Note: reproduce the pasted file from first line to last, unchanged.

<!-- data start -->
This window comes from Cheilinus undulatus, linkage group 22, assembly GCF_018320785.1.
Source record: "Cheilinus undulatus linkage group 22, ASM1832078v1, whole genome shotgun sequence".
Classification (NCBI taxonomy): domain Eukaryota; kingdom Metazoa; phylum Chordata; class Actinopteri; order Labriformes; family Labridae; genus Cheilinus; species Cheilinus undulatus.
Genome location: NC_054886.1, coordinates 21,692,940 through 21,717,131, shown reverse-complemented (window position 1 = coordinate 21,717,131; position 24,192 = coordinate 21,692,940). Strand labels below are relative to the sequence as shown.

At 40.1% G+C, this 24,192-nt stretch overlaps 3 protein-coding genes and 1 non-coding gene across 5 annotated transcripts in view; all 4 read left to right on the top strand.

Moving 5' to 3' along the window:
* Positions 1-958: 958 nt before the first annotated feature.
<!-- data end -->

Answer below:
This window comes from Cheilinus undulatus, linkage group 22, assembly GCF_018320785.1.
Source record: "Cheilinus undulatus linkage group 22, ASM1832078v1, whole genome shotgun sequence".
Classification (NCBI taxonomy): domain Eukaryota; kingdom Metazoa; phylum Chordata; class Actinopteri; order Labriformes; family Labridae; genus Cheilinus; species Cheilinus undulatus.
Genome location: NC_054886.1, coordinates 21,692,940 through 21,717,131, shown reverse-complemented (window position 1 = coordinate 21,717,131; position 24,192 = coordinate 21,692,940). Strand labels below are relative to the sequence as shown.

At 40.1% G+C, this 24,192-nt stretch overlaps 3 protein-coding genes and 1 non-coding gene across 5 annotated transcripts in view; all 4 read left to right on the top strand.

Moving 5' to 3' along the window:
* Positions 1-958: 958 nt before the first annotated feature.